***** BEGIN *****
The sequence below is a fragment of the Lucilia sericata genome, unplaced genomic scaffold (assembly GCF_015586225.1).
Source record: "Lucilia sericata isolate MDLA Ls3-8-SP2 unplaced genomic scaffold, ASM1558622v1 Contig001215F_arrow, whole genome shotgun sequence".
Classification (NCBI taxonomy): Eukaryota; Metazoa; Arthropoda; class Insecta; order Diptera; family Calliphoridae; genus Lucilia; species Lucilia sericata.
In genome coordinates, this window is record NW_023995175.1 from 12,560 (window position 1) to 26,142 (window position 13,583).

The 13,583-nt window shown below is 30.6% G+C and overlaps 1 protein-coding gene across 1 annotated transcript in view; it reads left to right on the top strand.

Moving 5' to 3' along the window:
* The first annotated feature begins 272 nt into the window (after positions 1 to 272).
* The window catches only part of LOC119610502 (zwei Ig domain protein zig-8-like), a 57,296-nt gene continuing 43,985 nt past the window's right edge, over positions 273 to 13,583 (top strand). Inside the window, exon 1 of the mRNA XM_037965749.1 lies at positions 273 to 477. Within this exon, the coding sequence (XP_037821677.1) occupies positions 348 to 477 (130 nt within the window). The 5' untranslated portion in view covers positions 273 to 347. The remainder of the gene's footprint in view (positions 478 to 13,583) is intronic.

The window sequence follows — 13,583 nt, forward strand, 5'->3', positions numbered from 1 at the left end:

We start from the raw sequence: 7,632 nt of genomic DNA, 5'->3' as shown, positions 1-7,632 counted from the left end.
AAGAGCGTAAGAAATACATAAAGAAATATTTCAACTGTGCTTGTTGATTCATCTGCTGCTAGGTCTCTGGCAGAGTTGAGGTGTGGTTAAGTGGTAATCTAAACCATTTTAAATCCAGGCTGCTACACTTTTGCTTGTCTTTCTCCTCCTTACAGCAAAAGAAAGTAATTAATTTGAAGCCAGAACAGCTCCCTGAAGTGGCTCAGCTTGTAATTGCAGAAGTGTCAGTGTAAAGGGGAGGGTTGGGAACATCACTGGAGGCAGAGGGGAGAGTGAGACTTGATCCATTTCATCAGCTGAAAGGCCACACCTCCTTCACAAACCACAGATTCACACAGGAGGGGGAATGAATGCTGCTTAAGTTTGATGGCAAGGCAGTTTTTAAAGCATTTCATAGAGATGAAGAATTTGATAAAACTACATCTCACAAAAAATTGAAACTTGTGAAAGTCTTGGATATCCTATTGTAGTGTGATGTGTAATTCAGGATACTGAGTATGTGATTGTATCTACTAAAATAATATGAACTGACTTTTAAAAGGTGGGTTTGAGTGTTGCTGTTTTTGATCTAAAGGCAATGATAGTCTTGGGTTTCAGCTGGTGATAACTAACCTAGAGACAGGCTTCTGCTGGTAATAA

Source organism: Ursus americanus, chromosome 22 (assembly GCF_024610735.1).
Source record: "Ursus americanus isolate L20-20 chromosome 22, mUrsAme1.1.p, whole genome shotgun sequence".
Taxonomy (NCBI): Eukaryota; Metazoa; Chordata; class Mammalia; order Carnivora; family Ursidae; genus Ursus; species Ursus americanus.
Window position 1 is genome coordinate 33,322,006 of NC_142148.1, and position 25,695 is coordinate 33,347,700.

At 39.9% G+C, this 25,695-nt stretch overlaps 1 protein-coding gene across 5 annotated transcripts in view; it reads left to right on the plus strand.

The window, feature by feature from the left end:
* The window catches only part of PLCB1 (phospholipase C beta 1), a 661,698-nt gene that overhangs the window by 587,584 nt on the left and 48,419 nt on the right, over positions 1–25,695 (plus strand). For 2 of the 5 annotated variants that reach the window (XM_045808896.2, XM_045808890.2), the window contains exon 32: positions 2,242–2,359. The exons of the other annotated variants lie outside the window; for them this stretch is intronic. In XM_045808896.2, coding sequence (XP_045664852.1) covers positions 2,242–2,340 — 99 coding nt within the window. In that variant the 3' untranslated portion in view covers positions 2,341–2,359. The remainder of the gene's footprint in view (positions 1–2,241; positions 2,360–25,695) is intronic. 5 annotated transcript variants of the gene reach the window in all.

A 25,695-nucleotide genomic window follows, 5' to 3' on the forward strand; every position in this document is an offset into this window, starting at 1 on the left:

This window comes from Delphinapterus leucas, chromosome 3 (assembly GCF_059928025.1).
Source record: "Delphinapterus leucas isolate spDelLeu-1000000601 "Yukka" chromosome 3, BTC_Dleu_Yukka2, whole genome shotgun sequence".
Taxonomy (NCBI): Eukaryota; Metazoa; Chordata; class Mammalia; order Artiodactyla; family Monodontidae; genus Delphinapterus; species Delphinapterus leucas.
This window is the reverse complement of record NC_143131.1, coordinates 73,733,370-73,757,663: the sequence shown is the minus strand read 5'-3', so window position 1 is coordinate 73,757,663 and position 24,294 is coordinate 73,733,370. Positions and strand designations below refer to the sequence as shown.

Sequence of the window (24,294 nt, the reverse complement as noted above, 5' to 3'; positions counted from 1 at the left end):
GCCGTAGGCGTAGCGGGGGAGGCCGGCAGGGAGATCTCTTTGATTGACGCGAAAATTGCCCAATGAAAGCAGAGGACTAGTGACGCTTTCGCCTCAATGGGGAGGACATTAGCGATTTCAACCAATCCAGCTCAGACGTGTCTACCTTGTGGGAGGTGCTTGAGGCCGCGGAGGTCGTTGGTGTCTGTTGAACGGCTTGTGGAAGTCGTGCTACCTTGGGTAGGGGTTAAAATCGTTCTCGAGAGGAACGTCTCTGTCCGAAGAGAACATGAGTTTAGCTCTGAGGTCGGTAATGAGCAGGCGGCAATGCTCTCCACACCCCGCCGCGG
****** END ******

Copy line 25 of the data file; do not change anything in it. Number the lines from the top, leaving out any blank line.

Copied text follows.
GCCGTAGGCGTAGCGGGGGAGGCCGGCAGGGAGATCTCTTTGATTGACGCGAAAATTGCCCAATGAAAGCAGAGGACTAGTGACGCTTTCGCCTCAATGGGGAGGACATTAGCGATTTCAACCAATCCAGCTCAGACGTGTCTACCTTGTGGGAGGTGCTTGAGGCCGCGGAGGTCGTTGGTGTCTGTTGAACGGCTTGTGGAAGTCGTGCTACCTTGGGTAGGGGTTAAAATCGTTCTCGAGAGGAACGTCTCTGTCCGAAGAGAACATGAGTTTAGCTCTGAGGTCGGTAATGAGCAGGCGGCAATGCTCTCCACACCCCGCCGCGG